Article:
By Jeffrey Weiss, special to CNN
(CNN) – Nelson Mandela belongs to the ages whether he lives another hour, day or decade.
But in what may well be his final days, he’s focusing attention on a modern and yet very old question: When medical treatment can extend life interminably, what's the right thing to ask of doctors – or of the Almighty?
Few outside Mandela’s inner circle know the South African icon’s exact condition and treatment. Family members said last week that he had stopped speaking but was responding to voices. Officials have said he’s battling a lung infection, but they haven’t released much information beyond that.
What we do know is how Mandela’s countrymen have responded to what could be his last illness. More often than not, that response has included public prayer, vigils and hymns.
By the CNN Wire Staff
(CNN)–Archbishop Desmond Tutu, the Anglican cleric who played a key role in ending apartheid in South Africa, is the winner of the 2013 Templeton Prize, the foundation that awards the prize announced Thursday.
The Templeton Prize "honors a living person who has made an exceptional contribution to affirming life's spiritual dimension, whether through insight, discovery, or practical works," the John Templeton Foundation says on its website.
Desmond Mpilo Tutu, the son of a schoolteacher and a domestic servant, was ordained a priest in 1961.
Johannesburg (CNN) - Miffed by a visa delay that led the Dalai Lama to cancel a trip to South Africa, Archbishop Desmond Tutu lashed out at his government Tuesday, saying it had acted worse than apartheid regimes and had forgotten all that the nation stood for.
"When we used to apply for passports under the apartheid government, we never knew until the last moment what their decision was," Tutu said at a news conference. "Our government is worse than the apartheid government because at least you were expecting it from the apartheid government.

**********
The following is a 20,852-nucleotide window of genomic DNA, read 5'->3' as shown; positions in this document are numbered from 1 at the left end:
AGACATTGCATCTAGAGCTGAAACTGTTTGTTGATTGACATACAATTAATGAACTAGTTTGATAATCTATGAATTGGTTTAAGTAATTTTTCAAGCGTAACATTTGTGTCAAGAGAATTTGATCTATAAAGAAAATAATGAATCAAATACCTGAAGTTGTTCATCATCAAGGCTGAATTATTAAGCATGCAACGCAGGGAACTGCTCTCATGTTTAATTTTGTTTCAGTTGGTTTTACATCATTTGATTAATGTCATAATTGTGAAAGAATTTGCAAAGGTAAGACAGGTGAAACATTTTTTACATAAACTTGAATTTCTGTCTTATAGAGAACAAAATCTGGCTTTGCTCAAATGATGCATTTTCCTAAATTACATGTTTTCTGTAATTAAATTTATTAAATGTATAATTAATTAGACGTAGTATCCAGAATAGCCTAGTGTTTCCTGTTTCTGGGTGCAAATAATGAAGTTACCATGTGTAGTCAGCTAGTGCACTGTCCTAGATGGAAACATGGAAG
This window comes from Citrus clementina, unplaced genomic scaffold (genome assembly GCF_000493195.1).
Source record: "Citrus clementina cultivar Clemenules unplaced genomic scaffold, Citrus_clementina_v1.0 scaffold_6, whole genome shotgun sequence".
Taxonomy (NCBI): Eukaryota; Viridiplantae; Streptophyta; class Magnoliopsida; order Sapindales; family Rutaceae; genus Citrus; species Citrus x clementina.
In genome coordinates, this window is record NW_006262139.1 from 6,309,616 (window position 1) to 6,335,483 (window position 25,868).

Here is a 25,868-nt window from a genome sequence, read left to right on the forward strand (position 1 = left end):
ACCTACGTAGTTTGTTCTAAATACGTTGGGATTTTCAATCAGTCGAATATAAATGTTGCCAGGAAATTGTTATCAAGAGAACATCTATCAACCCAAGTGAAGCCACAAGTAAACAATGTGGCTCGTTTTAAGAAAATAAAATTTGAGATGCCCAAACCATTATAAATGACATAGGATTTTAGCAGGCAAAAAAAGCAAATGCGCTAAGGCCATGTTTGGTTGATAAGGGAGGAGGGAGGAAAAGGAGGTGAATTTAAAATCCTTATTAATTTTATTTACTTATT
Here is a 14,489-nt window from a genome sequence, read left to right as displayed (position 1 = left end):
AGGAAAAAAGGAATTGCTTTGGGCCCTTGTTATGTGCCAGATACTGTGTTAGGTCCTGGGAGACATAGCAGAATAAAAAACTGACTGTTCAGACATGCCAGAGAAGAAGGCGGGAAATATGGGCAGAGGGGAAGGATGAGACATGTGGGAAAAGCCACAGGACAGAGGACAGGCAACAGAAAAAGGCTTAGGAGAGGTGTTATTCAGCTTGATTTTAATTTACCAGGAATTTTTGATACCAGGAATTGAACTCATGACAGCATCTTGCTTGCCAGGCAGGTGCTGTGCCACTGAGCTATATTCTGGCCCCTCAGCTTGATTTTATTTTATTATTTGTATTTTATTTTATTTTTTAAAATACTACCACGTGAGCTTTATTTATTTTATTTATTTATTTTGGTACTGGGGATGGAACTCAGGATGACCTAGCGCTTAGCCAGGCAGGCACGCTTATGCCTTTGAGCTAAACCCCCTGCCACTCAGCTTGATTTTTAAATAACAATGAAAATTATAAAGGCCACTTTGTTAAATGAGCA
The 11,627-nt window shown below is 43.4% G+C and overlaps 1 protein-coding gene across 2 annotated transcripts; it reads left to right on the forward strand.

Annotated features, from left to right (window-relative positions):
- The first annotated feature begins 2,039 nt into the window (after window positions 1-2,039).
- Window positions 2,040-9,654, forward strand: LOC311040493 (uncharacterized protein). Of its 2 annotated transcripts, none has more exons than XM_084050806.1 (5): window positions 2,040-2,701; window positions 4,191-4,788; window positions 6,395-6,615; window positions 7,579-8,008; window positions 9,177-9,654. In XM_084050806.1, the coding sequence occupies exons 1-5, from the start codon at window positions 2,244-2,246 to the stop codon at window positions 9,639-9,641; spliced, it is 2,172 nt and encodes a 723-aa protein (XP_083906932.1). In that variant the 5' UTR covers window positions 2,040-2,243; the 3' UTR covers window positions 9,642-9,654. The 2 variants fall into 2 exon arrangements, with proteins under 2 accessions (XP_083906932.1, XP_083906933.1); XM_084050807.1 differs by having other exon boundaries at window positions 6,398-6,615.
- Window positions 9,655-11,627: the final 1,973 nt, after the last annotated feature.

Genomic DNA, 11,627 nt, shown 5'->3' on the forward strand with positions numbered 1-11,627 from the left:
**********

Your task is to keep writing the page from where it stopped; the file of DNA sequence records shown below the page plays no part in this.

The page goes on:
"I have to say that I can't believe this. I really can't believe this," Tutu said. "You have to wake me up and tell me this is actually happening here."
The Dalai Lama scrapped his planned trip to South Africa this week after the nation failed to issue him a visa in time, his spokesman said.
Editor's Note: Don Golden is senior vice president of World Relief in Baltimore, MD and coauthor of Jesus Wants to Save Christians.
By Don Golden, Special to CNN
The Third Lausanne Congress on World Evangelization was held in Cape Town a few weeks ago. I was privileged to join this collaboration of 4,000 leaders from 200 countries to engage the great causes of our time. As a representative of World Relief, a venerable Evangelical aid organization, I was eager to learn the priorities of global Evangelicals at the beginning of a new millennium of ministry.
Day one was devoted to truth – “making the case for the truth of Christ in a pluralistic, globalized world”.
The job fell to Os Guinness, the Oxford heavy weight. Offering six purposes for elevating truth as our highest priority, Guinness declared that honoring God, knowing God, empowering human enterprise, providing a gospel foundation, combating repression and transformation in Christ – all depended on a high view of objective truth.
A week after announcing plans to retire from public life, South African Archbishop Desmond Tutu–who chaired his country's Truth and Reconciliation Commission after the fall of apartheid–talks exclusively to CNN International's Connect the World.
The CNN Belief Blog covers the faith angles of the day's biggest stories, from breaking news to politics to entertainment, fostering a global conversation about the role of religion and belief in readers' lives. It's edited by CNN's Daniel Burke with contributions from Eric Marrapodi and CNN's worldwide news gathering team.